When things aren’t going well, it often felt like there was this invisible and theoretical pressure to perform or make excuses, when the right thing to do is generally to back off. On the opposite end of the spectrum, though, when things are going well, you can put the fear of God into your competitors through this level of transparency.
OAC just did that.
Catching up with Andrew Colley
Ask anyone who has spent some time training with him, and they’ll tell you that Andrew Colley is a supreme talent. It’s impossible to spend a moment with anyone from North Carolina State or ZAP Endurance without them singing his praises. I had the opportunity to witness it first hand bumming around races together in Europe, and our teams often overlapped during training camps in Tallahassee. Through all the injuries, he’s remained consistent with one thing – he always bounces back. Most recently Colley proved himself once again, this time at the USA Cross Country Championships when he finished 2nd. Eight years later, with many bumps along the way, he’ll return to the world stage again
Well, I said in our preview that you were my dark horse to win, but taking second was pretty close! What was the goal coming into this weekend?
First off, thank you for still believing in me! The expectations were to compete for the win. I went into this weekend with the mindset that this is my team to make. I was very confident I could make it. Coach Pete [Rea] told me I wasn't allowed to take the lead or anything until the last kilometer and that was the rule. I was sitting in that pack fuming a bit because I really wanted to take off and try and catch Emmanuel [Bor], but I didn't. I haven't listened to Pete a few times this year and got in trouble each time so I decided to listen that day. I thought the pack would reel him in, but we waited way too long.
It's been a while since you made a team, but in 2015 you made the World XC team in China. Something I keep saying is you want to root for those who have been there before because it’s such a unique race. What is it about your experience that will serve you well going into 2023?
I think being on the team before, you get the nerves and all that stuff knocked out of the way. And so going into this I am thinking, ‘how can we as Team USA place as high as possible and knock off one of those favorite teams?’ So like, I guess it’s the change of mindset: instead of being like, ‘oh my gosh, I have to impress at this world event,’ instead it’s ‘how can we work together as a team so we can all do better?’ At the end of the day, that's what cross-country is about.
Was the decision to do cross country an easy one? It's a long trip and is potentially interrupting a marathon training cycle for the spring. Were you hesitant or was it circled on the calendar?
It was a tough decision at first because I was going back and forth between whether I was going to do the Houston Half or US XC. What it really came down to was the fact that my family is right down the road and I couldn't pass up an opportunity to be able to race in front of all of them. So as silly as that sounds, that was the key factor in choosing to do this one. And Pete said ‘if you make the team that we're going to do Worlds, but that as soon as you're on it, you're in a marathon build.’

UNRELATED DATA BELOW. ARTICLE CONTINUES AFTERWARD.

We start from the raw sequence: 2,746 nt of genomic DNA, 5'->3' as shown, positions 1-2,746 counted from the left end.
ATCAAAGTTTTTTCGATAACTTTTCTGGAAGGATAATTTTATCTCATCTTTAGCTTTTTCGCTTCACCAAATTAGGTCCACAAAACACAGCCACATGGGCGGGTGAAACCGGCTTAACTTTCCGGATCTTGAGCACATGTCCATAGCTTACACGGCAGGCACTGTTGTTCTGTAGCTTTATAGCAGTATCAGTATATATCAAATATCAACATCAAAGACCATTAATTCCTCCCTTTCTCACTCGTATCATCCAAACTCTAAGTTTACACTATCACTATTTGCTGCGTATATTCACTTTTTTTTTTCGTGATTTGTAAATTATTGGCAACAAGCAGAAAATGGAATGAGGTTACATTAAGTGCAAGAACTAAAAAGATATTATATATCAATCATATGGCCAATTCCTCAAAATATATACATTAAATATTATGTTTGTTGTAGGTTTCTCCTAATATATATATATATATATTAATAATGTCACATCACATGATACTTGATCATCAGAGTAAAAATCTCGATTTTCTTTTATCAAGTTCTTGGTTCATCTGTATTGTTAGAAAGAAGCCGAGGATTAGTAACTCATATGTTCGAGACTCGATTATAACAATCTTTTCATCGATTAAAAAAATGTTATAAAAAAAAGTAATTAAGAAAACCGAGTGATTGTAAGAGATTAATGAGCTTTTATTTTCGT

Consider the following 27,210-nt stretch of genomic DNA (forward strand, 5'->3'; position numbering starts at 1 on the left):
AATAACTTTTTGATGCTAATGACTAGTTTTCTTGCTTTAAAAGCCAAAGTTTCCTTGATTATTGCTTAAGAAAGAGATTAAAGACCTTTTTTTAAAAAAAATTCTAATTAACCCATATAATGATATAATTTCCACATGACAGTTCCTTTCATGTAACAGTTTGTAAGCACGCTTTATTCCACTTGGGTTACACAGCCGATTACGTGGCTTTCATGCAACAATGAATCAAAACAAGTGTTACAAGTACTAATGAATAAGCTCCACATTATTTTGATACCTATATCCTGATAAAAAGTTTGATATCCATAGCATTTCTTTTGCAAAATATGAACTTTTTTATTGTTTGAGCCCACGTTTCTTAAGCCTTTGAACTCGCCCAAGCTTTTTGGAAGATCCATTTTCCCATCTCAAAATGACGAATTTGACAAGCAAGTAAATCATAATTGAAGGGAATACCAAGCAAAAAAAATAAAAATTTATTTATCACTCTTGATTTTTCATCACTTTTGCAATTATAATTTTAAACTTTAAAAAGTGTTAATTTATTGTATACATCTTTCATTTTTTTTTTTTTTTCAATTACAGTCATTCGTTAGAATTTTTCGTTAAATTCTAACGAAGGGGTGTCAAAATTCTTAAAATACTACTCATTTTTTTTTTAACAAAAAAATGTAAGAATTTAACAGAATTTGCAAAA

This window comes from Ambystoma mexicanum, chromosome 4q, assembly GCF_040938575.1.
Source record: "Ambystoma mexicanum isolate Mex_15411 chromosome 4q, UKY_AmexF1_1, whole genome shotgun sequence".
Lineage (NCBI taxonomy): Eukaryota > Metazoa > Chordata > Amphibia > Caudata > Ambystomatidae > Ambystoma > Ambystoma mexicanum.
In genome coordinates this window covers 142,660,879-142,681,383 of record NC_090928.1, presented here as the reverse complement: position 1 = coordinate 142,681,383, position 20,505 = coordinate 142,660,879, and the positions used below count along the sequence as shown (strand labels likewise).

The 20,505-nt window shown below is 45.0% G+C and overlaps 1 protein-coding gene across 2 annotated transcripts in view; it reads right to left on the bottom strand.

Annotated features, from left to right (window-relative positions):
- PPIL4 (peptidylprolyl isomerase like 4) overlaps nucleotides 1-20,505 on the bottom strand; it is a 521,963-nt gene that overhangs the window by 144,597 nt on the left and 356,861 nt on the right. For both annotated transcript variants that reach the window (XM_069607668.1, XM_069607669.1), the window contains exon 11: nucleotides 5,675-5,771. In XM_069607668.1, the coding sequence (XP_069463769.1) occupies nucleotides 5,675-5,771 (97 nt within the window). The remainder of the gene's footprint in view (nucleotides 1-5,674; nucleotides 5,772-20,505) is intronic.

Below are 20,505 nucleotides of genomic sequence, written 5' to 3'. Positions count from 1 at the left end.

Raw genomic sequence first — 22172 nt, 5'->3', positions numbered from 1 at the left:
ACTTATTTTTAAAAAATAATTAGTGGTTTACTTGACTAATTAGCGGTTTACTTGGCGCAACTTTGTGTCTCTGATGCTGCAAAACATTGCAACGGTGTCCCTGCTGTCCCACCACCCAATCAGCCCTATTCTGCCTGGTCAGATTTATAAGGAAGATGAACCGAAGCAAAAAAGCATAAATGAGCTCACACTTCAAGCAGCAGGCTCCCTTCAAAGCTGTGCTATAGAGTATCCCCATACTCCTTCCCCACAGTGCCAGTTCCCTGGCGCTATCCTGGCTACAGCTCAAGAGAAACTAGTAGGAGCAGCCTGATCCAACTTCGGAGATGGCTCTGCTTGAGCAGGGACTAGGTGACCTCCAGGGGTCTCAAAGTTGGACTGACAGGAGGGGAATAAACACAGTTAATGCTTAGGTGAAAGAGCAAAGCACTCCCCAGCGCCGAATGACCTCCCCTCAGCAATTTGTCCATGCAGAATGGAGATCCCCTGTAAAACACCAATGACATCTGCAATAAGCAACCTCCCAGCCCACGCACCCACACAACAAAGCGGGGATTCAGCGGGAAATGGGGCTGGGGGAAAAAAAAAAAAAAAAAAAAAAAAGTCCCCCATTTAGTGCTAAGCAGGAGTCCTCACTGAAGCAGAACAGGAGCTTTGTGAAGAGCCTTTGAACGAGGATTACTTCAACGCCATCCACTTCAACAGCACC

Do you have a marathon planned right now?
As of now I am doing Rotterdam in April.
In your Instagram post afterwards, you highlighted that there were some dark times previously, but the light is shining a little brighter than normal right now. What was it like being with your family at such a high peak?
It was awesome. I grew up in Williamsburg, Virginia, which is like a 50 minute drive away from the course so my grandmother was able to come watch, and she hasn't seen me race since college. That was special. She used to come to all my cross country meets when I was growing up and was the kind of lady who knew everyone on the team's name and still does.My high school coach showed up and was one of the first people I saw. My cousin, best friends from childhood and others were there. I must have had like 25 to 30 people there from home. This woman who is like a second mom to me, who was my babysitter growing up was there. I like to entertain and I feel like they haven't gotten to see that side of me in a long time. And I like putting on a good show and they got to see how cool some of these running events actually are.
Where do we even begin in discussing your personal injury history? This could be a long conversation. Take me back to 2019 after you ran 2:12 at Grandmas. What's been going on since then?
That was the start of the most recent injury cycle. I actually trained through the rest of that year for the Trials. I may have tweaked something that fall, but it wasn't anything crazy. But at the Trials, I tore my post tib. So immediately after that there was six months of nothing. That was at the start of the pandemic and I was on crutches not doing anything. When I was able to get back into it I kept having this nagging hip pain in 2021 and it was on-and-off for about a year.
In the spring of 2022 I had to drop out of Boston because of a heart issue that was maybe from bad fueling. There were a couple of weeks where we were figuring out what was going on with my heart and once we got an okay from a doctor, I went for a 24-miler because the thought was since I didn’t run all of Boston we should go to Grandmas and see what happens. That’s when I tore my labrum.
I met with a bunch of PTs like George Alex, John Ball, Abby Douek at Run Raleigh. We started from the ground floor again. The plan was to fully rebuild me and that was a great plan as it led me into this fall and early winter.
Is there an underlying issue that has caused everything these last 10+ years or have you just been extremely unlucky and caught in the injury cycle?
I don't think it's me being unlucky – maybe there's a little of that in there? But the biggest thing I learned is that my ego was getting in the way and there would be days when my body felt terrible and I was stubborn and thought that I needed to be working harder than everyone else.